Never was there a more sentimental rabbit hole than the new Facebook app, On This Day. To prove it’s addictiveness, because it is “not yet available” to all users, I regularly sign on to my husband’s page to fall down it.
On this day in 2011, a naked and newly-2-year-old Asher sang/screamed “You are my sunshine” with his Aunt Jessie.
On this day in 2008, Jack started his first day of primary school in Ireland.
On this day in 2006, Ella was born.
I wish I remembered more of my babies than Facebook does. But the truth is, my memories are painted in wild watercolour, the edges only blurry splotches. I have visions of singing late night lullabies to a restless baby boy or how every day we’d find a new permanent mark on our rental walls, drawn by the hands of a wily toddler. I remember how she’d march down the centre of our Meath garden allotment, tearing fennel leaves off the top, shoving them straight into her mouth. She’d do this in grocery stores, too, not realizing their fennel must be bought before snacking.
I don’t remember their first words, though. I don’t remember when Ella learned to walk (North Carolina, maybe?) or when Jack slept through the night (I’m thinking he was 5) or when Asher finally stopped screaming (could be we’re still waiting on that one).
But I do remember wishing I could capture every single thing and hold on to it forever. Every birthday poked a little hole in my mama heart; I’d go to bed on the eve of their big day with tears in my eyes.
Oh time, I’d say, I hate you.
Yesterday Ella turned 9. She was our only planned baby, our easy baby. When they told me to push, I thought hard for a moment and there she was: perfect and pink with spiky brown hair like her daddy.
We fought for that girl, losing a baby to an ectopic pregnancy exactly one year earlier. My OB ran across the hospital campus just to deliver her, our victory baby. A long season of grief gave birth to joy.
She nursed for 20 minutes like a champ and then slept for hours on end. She loved being held until it was time for a nap, suddenly turning squirmy and fussy, practically begging for a bed by herself. She was our October baby, Autumn embodied. We dressed her in lavender and brown, took pictures of her in fallen leaves. She was somber and standoffish until 18 months when we moved her to Ireland and she first tasted salt water and sand.
Then she became a rascal, indefinitely.
Words cannot describe this child, but it’s fair to say she’s everyone’s favourite for that very reason. She’s unpredictable and fierce and hilarious. She’s got eyes like old pennies. She holds a grudge. She pretends she’s an animal.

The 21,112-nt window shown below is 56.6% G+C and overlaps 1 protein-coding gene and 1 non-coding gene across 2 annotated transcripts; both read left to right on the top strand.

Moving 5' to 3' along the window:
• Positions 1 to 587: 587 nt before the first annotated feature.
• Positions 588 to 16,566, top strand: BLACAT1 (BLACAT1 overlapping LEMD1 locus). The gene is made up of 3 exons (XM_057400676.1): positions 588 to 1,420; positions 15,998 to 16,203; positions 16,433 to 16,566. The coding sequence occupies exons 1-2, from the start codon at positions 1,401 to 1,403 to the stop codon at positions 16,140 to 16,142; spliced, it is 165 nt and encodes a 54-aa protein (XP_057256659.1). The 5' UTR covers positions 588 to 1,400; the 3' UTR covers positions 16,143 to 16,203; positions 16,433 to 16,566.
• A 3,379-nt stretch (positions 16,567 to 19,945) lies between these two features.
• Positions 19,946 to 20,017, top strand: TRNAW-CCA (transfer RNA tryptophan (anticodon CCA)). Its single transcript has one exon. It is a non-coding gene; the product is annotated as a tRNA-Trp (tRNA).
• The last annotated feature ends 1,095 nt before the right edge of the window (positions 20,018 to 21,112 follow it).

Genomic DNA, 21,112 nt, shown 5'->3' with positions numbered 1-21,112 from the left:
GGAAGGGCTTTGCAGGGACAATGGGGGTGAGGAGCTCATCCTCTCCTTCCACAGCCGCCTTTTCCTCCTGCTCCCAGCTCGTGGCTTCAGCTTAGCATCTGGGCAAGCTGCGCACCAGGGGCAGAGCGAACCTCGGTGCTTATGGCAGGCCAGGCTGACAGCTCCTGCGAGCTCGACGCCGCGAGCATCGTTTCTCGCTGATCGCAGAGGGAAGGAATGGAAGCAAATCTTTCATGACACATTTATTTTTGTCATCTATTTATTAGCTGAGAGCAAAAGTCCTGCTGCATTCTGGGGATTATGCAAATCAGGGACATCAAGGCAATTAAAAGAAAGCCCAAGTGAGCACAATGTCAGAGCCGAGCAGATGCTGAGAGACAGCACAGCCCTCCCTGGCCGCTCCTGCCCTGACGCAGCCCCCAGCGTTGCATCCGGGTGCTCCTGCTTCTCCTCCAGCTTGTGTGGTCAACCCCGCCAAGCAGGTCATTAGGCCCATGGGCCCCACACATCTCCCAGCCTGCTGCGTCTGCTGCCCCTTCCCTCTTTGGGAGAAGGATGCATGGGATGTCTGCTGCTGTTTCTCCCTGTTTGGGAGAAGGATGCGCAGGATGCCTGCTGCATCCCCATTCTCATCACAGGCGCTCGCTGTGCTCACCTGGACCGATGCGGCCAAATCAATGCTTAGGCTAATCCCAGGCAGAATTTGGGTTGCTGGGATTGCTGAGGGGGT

I think, perhaps, that’s exactly what she is. A wild creature in a forest of domesticity.
For you mamas of babies, the ones who still cry for no reason, who won’t go back to sleep, who only know one safe place in the world and it’s in your arms, all the live-long day: it gets better.
I mean, apart from the aforementioned, it’s super great now, right? You know this moment is fleeting and there’s just no way to grab hold of it tight enough, no way to keep it from turning all sepia-like in your memory. You look into the future and it’s a blank canvas; the reality is now. Change is coming and it’s gonna hurt like a… well, you know…
But here’s the thing: as wonderful as life is now, it will get even better.
Eventually they will learn to talk, learn to wipe, learn to hold a fork. They will have whole conversations with you, tell you why they’re sad, thank you for all you do. They will be the same, but different; full-bodied essences of the same wee soul.
Yes, they will change, but so will you. And you can grow up, grow wiser, grow closer together.
Don’t waste your time on the know-how books or advice columns, but take videos and take notes and sing songs that they’ll still ask to hear years and years later.
Whichever age they are now is the best. And every year after will be, too.
Asher was super angry one day last week, crying like that long-lost baby in his crib. I went in and sat on his bed, cradled his growing body against the curve of my stomach, and tried to rock with him right there.
My body moved back and forth and I sang Jesus You’re Beautiful like I did way back when and his voice shushed and mine croaked. His tears gave way to mine and it was the best kind of awful. I thought of the old rocking chair Matt restored and desperately missed every single moment of the last six years.
This is it, I thought, the last time I’ll hold him like this, sing to him like this.
But it won’t be. The last time won’t ever come.
This article originally appeared at KarenOHuber.com.